9. Room positive pressure to bordering rooms (D P)

10. Calculated proof of minimum external air rates

     

3.3.2 Additional tests for areas with a defined particle count

     

3.3.2.1 Testing the air exchange of clean areas (class B, C, D)

  • Measurement of the volume flow of the suspended matter filter air outlets, documentation per filter (filter size, pressure loss, volume flow)
  • Calculated proof of the room air exchange (inlet air), documentation per room (tabular list)
  • Calculated proof of the minimum external air supply, documentation per room
     

3.3.2.2 Testing the air velocity with low-turbulence laminar flow in accordance with operating procedure XXX

If there is no operating procedure, the execution of the measurement must be described in detail.

     

3.3.2.3 Proof of pressure zones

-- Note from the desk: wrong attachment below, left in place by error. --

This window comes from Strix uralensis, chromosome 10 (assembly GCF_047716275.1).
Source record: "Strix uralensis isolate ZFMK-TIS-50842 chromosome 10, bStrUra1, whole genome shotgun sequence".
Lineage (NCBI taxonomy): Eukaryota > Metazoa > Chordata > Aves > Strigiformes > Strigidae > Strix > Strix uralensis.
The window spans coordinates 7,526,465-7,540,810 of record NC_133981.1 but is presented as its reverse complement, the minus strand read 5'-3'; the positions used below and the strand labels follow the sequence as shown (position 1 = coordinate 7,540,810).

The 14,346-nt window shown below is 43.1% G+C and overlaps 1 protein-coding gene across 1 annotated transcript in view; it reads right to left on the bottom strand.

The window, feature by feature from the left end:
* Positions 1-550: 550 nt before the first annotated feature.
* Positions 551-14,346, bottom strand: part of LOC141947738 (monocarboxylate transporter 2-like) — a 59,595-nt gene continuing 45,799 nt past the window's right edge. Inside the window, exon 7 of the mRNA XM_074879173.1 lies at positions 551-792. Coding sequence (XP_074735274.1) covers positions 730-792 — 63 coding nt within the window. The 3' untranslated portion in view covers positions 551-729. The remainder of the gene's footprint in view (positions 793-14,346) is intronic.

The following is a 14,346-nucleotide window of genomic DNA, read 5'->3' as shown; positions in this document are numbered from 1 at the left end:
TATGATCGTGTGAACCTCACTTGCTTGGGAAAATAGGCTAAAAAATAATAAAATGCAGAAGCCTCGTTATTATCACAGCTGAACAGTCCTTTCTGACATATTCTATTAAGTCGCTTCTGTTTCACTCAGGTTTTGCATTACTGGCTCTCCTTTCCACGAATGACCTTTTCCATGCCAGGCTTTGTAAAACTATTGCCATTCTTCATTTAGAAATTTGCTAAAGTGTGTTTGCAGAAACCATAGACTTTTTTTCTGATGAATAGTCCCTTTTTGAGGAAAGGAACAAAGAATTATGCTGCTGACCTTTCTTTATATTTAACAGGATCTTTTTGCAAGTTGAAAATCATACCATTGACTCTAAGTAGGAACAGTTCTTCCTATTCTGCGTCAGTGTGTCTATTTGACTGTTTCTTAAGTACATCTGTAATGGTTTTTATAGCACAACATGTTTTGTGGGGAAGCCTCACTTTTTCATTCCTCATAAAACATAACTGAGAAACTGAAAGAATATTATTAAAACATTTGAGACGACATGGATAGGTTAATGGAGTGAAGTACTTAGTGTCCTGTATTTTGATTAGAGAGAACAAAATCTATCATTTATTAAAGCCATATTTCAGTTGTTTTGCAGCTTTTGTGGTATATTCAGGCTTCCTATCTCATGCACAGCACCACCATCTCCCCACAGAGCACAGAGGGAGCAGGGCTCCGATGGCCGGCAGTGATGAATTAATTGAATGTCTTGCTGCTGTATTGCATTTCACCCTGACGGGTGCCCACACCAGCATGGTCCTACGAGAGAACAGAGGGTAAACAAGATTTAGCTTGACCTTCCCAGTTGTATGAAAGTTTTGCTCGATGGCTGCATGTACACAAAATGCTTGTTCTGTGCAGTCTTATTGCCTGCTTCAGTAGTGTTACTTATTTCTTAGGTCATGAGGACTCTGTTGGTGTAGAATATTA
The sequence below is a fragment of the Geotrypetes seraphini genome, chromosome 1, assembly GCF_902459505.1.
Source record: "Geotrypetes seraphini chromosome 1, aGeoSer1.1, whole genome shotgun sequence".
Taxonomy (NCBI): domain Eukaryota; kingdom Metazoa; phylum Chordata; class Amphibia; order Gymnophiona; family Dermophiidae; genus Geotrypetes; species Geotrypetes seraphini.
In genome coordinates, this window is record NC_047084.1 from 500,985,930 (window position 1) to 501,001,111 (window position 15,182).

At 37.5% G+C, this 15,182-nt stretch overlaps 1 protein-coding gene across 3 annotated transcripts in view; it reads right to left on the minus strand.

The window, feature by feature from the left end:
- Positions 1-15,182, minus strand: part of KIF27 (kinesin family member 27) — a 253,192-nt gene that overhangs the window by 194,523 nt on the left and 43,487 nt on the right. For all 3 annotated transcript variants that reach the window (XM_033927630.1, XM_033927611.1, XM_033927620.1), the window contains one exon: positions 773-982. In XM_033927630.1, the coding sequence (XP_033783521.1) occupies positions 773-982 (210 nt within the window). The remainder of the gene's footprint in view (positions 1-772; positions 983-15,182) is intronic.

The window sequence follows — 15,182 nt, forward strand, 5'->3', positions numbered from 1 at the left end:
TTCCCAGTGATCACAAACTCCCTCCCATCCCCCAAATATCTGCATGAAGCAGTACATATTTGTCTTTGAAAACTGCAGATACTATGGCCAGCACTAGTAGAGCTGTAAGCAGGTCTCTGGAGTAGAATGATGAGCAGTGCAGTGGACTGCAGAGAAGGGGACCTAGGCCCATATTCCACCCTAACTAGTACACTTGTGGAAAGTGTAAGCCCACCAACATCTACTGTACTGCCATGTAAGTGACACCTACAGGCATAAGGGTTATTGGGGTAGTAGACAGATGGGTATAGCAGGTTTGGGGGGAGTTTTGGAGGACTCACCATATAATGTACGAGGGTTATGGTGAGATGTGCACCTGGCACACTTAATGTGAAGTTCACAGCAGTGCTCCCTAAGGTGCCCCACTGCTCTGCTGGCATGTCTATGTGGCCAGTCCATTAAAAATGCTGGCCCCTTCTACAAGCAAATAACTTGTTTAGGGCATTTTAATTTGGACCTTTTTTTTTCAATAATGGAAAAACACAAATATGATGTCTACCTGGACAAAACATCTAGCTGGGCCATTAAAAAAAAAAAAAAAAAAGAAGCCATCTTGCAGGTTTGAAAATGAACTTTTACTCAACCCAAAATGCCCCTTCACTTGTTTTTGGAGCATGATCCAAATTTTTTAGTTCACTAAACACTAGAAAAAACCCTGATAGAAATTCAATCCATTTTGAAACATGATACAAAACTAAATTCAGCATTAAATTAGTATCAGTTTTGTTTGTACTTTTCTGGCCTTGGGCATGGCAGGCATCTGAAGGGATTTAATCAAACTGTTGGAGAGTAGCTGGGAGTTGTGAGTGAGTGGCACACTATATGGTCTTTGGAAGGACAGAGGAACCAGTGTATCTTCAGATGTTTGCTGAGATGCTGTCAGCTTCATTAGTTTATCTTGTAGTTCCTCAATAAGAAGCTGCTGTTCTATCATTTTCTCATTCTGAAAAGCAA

• Room positive pressure/negative pressure to bordering rooms (D P)
  • Air flow directions to bordering rooms, or in openings
     

3.3.2.4 Testing suspended matter filters

  • Visual inspection
  • Tightness testing,
    scanning for leaks (with test aerosols)
  • Leak test in accordance with VDI Directive 2083, sheet 3, point 5: Final acceptance measurements (Aerosol application possibility provided for at raw air side).
  • Pressure loss

With duct suspended matter filters and suspended matter filters on the aspiration side, e.g. for process exhaust air, a suitable construction must be selected to enable these tests (e.g. install a special test ventilator)

     

3.3.2.5 Proof of the cleanliness classes in accordance with DIN EN ISO 14644-1

  • Operating statuses (see point. 2.4; DIN EN ISO 14644-1)